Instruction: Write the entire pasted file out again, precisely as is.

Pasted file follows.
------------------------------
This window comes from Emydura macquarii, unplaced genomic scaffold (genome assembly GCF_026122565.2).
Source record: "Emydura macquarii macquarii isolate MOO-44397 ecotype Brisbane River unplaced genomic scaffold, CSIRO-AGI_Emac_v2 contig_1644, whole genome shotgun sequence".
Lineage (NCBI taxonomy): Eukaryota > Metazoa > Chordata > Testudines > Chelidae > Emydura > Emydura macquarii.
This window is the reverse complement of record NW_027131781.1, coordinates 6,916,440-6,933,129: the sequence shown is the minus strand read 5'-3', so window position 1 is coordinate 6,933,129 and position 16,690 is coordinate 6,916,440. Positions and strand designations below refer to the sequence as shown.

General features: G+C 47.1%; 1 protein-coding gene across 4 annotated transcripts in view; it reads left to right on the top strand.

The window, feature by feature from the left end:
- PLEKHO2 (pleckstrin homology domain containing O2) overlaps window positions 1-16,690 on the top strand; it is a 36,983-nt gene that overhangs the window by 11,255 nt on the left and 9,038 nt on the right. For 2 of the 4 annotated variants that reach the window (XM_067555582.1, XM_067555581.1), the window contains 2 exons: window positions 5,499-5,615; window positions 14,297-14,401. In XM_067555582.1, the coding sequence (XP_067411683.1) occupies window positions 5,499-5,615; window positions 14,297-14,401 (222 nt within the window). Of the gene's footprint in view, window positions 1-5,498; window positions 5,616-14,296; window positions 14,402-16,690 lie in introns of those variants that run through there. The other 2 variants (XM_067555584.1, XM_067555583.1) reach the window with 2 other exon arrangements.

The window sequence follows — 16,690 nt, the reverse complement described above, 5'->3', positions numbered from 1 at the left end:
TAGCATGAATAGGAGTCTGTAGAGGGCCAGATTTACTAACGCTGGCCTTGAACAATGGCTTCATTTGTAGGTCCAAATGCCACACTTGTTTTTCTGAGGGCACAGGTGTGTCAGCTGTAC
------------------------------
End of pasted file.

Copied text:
This window comes from Emydura macquarii, unplaced genomic scaffold (genome assembly GCF_026122565.2).
Source record: "Emydura macquarii macquarii isolate MOO-44397 ecotype Brisbane River unplaced genomic scaffold, CSIRO-AGI_Emac_v2 contig_1644, whole genome shotgun sequence".
Lineage (NCBI taxonomy): Eukaryota > Metazoa > Chordata > Testudines > Chelidae > Emydura > Emydura macquarii.
This window is the reverse complement of record NW_027131781.1, coordinates 6,916,440-6,933,129: the sequence shown is the minus strand read 5'-3', so window position 1 is coordinate 6,933,129 and position 16,690 is coordinate 6,916,440. Positions and strand designations below refer to the sequence as shown.

General features: G+C 47.1%; 1 protein-coding gene across 4 annotated transcripts in view; it reads left to right on the top strand.

The window, feature by feature from the left end:
- PLEKHO2 (pleckstrin homology domain containing O2) overlaps window positions 1-16,690 on the top strand; it is a 36,983-nt gene that overhangs the window by 11,255 nt on the left and 9,038 nt on the right. For 2 of the 4 annotated variants that reach the window (XM_067555582.1, XM_067555581.1), the window contains 2 exons: window positions 5,499-5,615; window positions 14,297-14,401. In XM_067555582.1, the coding sequence (XP_067411683.1) occupies window positions 5,499-5,615; window positions 14,297-14,401 (222 nt within the window). Of the gene's footprint in view, window positions 1-5,498; window positions 5,616-14,296; window positions 14,402-16,690 lie in introns of those variants that run through there. The other 2 variants (XM_067555584.1, XM_067555583.1) reach the window with 2 other exon arrangements.

The window sequence follows — 16,690 nt, the reverse complement described above, 5'->3', positions numbered from 1 at the left end:
TAGCATGAATAGGAGTCTGTAGAGGGCCAGATTTACTAACGCTGGCCTTGAACAATGGCTTCATTTGTAGGTCCAAATGCCACACTTGTTTTTCTGAGGGCACAGGTGTGTCAGCTGTAC